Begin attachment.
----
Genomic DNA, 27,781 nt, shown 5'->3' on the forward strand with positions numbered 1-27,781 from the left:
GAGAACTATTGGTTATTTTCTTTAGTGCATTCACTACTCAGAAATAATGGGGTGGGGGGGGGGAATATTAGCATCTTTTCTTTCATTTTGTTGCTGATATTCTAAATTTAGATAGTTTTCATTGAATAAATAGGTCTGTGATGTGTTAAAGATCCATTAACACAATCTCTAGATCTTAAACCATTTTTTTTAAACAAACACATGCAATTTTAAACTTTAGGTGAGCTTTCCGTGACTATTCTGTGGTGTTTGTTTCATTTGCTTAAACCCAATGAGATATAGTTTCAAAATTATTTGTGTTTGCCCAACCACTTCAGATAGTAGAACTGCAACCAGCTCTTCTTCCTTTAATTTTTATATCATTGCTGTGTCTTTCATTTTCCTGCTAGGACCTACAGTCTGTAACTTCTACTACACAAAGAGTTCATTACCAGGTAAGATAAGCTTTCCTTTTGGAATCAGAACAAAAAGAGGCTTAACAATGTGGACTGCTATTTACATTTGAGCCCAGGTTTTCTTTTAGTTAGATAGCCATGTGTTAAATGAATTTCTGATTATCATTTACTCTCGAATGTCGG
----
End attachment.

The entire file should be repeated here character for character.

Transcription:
Genomic DNA, 27,781 nt, shown 5'->3' on the forward strand with positions numbered 1-27,781 from the left:
GAGAACTATTGGTTATTTTCTTTAGTGCATTCACTACTCAGAAATAATGGGGTGGGGGGGGGGAATATTAGCATCTTTTCTTTCATTTTGTTGCTGATATTCTAAATTTAGATAGTTTTCATTGAATAAATAGGTCTGTGATGTGTTAAAGATCCATTAACACAATCTCTAGATCTTAAACCATTTTTTTTAAACAAACACATGCAATTTTAAACTTTAGGTGAGCTTTCCGTGACTATTCTGTGGTGTTTGTTTCATTTGCTTAAACCCAATGAGATATAGTTTCAAAATTATTTGTGTTTGCCCAACCACTTCAGATAGTAGAACTGCAACCAGCTCTTCTTCCTTTAATTTTTATATCATTGCTGTGTCTTTCATTTTCCTGCTAGGACCTACAGTCTGTAACTTCTACTACACAAAGAGTTCATTACCAGGTAAGATAAGCTTTCCTTTTGGAATCAGAACAAAAAGAGGCTTAACAATGTGGACTGCTATTTACATTTGAGCCCAGGTTTTCTTTTAGTTAGATAGCCATGTGTTAAATGAATTTCTGATTATCATTTACTCTCGAATGTCGG